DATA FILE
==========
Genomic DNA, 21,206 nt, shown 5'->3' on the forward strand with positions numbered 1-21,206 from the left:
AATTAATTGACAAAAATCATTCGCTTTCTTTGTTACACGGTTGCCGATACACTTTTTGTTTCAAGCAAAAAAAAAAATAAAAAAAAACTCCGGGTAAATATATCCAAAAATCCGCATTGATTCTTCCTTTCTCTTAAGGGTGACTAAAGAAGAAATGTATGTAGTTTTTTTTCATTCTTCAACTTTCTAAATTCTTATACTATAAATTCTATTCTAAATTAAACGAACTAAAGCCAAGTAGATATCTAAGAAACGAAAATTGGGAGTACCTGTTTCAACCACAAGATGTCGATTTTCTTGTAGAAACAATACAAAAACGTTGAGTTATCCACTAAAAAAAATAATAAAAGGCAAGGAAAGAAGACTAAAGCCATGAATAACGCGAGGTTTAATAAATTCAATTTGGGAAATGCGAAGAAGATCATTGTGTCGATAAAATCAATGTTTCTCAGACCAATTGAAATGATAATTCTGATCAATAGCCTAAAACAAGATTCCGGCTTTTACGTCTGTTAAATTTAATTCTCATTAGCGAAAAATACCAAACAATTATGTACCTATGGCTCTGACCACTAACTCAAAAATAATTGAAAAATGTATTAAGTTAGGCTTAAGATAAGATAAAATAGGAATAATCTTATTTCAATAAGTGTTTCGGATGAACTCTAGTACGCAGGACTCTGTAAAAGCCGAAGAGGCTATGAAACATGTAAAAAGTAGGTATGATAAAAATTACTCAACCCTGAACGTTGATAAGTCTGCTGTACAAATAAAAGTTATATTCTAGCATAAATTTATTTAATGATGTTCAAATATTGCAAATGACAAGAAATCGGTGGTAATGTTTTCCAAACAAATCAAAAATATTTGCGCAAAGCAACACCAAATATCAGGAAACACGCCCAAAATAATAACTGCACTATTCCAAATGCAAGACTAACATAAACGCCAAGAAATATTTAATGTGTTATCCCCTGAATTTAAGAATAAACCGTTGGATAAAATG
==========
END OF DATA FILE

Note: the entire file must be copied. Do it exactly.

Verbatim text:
Genomic DNA, 21,206 nt, shown 5'->3' on the forward strand with positions numbered 1-21,206 from the left:
AATTAATTGACAAAAATCATTCGCTTTCTTTGTTACACGGTTGCCGATACACTTTTTGTTTCAAGCAAAAAAAAAAATAAAAAAAAACTCCGGGTAAATATATCCAAAAATCCGCATTGATTCTTCCTTTCTCTTAAGGGTGACTAAAGAAGAAATGTATGTAGTTTTTTTTCATTCTTCAACTTTCTAAATTCTTATACTATAAATTCTATTCTAAATTAAACGAACTAAAGCCAAGTAGATATCTAAGAAACGAAAATTGGGAGTACCTGTTTCAACCACAAGATGTCGATTTTCTTGTAGAAACAATACAAAAACGTTGAGTTATCCACTAAAAAAAATAATAAAAGGCAAGGAAAGAAGACTAAAGCCATGAATAACGCGAGGTTTAATAAATTCAATTTGGGAAATGCGAAGAAGATCATTGTGTCGATAAAATCAATGTTTCTCAGACCAATTGAAATGATAATTCTGATCAATAGCCTAAAACAAGATTCCGGCTTTTACGTCTGTTAAATTTAATTCTCATTAGCGAAAAATACCAAACAATTATGTACCTATGGCTCTGACCACTAACTCAAAAATAATTGAAAAATGTATTAAGTTAGGCTTAAGATAAGATAAAATAGGAATAATCTTATTTCAATAAGTGTTTCGGATGAACTCTAGTACGCAGGACTCTGTAAAAGCCGAAGAGGCTATGAAACATGTAAAAAGTAGGTATGATAAAAATTACTCAACCCTGAACGTTGATAAGTCTGCTGTACAAATAAAAGTTATATTCTAGCATAAATTTATTTAATGATGTTCAAATATTGCAAATGACAAGAAATCGGTGGTAATGTTTTCCAAACAAATCAAAAATATTTGCGCAAAGCAACACCAAATATCAGGAAACACGCCCAAAATAATAACTGCACTATTCCAAATGCAAGACTAACATAAACGCCAAGAAATATTTAATGTGTTATCCCCTGAATTTAAGAATAAACCGTTGGATAAAATG